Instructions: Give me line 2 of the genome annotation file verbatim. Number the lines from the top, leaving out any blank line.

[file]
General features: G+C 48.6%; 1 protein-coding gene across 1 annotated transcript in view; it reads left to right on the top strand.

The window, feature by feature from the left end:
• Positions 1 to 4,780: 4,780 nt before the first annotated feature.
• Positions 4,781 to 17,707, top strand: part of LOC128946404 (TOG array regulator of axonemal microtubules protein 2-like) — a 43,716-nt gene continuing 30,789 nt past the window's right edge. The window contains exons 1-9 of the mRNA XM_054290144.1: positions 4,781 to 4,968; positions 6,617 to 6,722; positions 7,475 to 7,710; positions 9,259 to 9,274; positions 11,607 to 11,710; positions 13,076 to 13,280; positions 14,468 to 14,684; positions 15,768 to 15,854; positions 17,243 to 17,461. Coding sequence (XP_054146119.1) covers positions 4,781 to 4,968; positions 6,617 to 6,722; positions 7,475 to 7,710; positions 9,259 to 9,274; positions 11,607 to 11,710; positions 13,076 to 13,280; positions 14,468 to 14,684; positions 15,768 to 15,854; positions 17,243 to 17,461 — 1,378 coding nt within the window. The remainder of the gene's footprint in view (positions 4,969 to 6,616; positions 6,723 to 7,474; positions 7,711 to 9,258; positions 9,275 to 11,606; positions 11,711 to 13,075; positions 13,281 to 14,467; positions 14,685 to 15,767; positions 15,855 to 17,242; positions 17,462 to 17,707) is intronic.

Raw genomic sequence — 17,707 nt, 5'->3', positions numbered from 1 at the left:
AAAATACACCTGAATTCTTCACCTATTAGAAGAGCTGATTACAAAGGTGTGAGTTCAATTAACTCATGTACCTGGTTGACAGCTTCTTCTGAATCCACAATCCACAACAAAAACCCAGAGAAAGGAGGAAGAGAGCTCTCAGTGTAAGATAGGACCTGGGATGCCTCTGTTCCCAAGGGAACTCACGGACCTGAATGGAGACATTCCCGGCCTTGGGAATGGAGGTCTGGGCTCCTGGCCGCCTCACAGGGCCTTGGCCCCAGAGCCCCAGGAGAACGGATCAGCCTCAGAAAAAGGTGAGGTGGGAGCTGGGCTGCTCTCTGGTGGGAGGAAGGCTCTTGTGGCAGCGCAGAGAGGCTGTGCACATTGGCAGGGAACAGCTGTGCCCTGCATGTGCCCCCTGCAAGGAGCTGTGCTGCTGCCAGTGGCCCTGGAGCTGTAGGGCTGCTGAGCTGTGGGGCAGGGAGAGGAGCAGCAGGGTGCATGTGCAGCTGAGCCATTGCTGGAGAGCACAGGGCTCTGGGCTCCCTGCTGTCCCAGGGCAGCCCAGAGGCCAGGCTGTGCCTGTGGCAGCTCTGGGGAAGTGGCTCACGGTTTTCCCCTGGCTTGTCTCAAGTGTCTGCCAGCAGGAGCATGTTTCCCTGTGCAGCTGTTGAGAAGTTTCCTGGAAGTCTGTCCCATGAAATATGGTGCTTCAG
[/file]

The window, feature by feature from the left end: